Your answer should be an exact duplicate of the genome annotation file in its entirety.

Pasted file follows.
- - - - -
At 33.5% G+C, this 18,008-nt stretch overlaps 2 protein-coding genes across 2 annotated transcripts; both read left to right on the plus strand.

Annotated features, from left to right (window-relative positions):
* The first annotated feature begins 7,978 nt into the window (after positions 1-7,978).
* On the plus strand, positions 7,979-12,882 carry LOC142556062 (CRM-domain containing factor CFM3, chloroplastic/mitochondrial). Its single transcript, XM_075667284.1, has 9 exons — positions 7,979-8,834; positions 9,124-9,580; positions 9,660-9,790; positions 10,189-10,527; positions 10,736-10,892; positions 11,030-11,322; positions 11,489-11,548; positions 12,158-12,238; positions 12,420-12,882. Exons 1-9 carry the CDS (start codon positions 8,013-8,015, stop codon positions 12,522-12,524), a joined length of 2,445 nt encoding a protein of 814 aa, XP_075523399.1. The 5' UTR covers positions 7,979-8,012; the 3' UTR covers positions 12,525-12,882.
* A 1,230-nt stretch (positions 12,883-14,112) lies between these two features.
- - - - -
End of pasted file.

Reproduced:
At 33.5% G+C, this 18,008-nt stretch overlaps 2 protein-coding genes across 2 annotated transcripts; both read left to right on the plus strand.

Annotated features, from left to right (window-relative positions):
* The first annotated feature begins 7,978 nt into the window (after positions 1-7,978).
* On the plus strand, positions 7,979-12,882 carry LOC142556062 (CRM-domain containing factor CFM3, chloroplastic/mitochondrial). Its single transcript, XM_075667284.1, has 9 exons — positions 7,979-8,834; positions 9,124-9,580; positions 9,660-9,790; positions 10,189-10,527; positions 10,736-10,892; positions 11,030-11,322; positions 11,489-11,548; positions 12,158-12,238; positions 12,420-12,882. Exons 1-9 carry the CDS (start codon positions 8,013-8,015, stop codon positions 12,522-12,524), a joined length of 2,445 nt encoding a protein of 814 aa, XP_075523399.1. The 5' UTR covers positions 7,979-8,012; the 3' UTR covers positions 12,525-12,882.
* A 1,230-nt stretch (positions 12,883-14,112) lies between these two features.